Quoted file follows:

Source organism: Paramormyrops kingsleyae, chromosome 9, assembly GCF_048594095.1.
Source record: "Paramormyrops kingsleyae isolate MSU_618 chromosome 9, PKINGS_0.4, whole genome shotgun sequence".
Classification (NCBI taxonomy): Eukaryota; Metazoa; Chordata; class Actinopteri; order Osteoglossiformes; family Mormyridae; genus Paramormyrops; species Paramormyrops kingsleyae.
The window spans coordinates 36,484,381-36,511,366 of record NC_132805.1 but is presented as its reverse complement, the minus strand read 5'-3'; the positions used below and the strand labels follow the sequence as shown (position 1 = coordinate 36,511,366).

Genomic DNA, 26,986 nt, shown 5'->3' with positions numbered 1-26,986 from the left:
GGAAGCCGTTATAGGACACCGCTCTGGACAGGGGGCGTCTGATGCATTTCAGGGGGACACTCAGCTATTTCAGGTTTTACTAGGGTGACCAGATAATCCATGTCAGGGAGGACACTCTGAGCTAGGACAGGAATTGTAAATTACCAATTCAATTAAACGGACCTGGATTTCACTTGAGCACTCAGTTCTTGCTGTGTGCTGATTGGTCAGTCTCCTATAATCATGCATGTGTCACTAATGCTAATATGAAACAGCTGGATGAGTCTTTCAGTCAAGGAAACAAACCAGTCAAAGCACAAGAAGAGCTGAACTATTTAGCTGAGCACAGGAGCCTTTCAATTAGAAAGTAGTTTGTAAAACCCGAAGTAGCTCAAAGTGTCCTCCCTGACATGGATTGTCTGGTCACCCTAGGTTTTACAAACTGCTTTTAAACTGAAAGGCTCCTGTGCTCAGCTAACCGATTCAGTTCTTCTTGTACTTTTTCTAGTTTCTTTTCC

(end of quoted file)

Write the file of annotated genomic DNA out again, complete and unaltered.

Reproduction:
Source organism: Paramormyrops kingsleyae, chromosome 9, assembly GCF_048594095.1.
Source record: "Paramormyrops kingsleyae isolate MSU_618 chromosome 9, PKINGS_0.4, whole genome shotgun sequence".
Classification (NCBI taxonomy): Eukaryota; Metazoa; Chordata; class Actinopteri; order Osteoglossiformes; family Mormyridae; genus Paramormyrops; species Paramormyrops kingsleyae.
The window spans coordinates 36,484,381-36,511,366 of record NC_132805.1 but is presented as its reverse complement, the minus strand read 5'-3'; the positions used below and the strand labels follow the sequence as shown (position 1 = coordinate 36,511,366).

Genomic DNA, 26,986 nt, shown 5'->3' with positions numbered 1-26,986 from the left:
GGAAGCCGTTATAGGACACCGCTCTGGACAGGGGGCGTCTGATGCATTTCAGGGGGACACTCAGCTATTTCAGGTTTTACTAGGGTGACCAGATAATCCATGTCAGGGAGGACACTCTGAGCTAGGACAGGAATTGTAAATTACCAATTCAATTAAACGGACCTGGATTTCACTTGAGCACTCAGTTCTTGCTGTGTGCTGATTGGTCAGTCTCCTATAATCATGCATGTGTCACTAATGCTAATATGAAACAGCTGGATGAGTCTTTCAGTCAAGGAAACAAACCAGTCAAAGCACAAGAAGAGCTGAACTATTTAGCTGAGCACAGGAGCCTTTCAATTAGAAAGTAGTTTGTAAAACCCGAAGTAGCTCAAAGTGTCCTCCCTGACATGGATTGTCTGGTCACCCTAGGTTTTACAAACTGCTTTTAAACTGAAAGGCTCCTGTGCTCAGCTAACCGATTCAGTTCTTCTTGTACTTTTTCTAGTTTCTTTTCC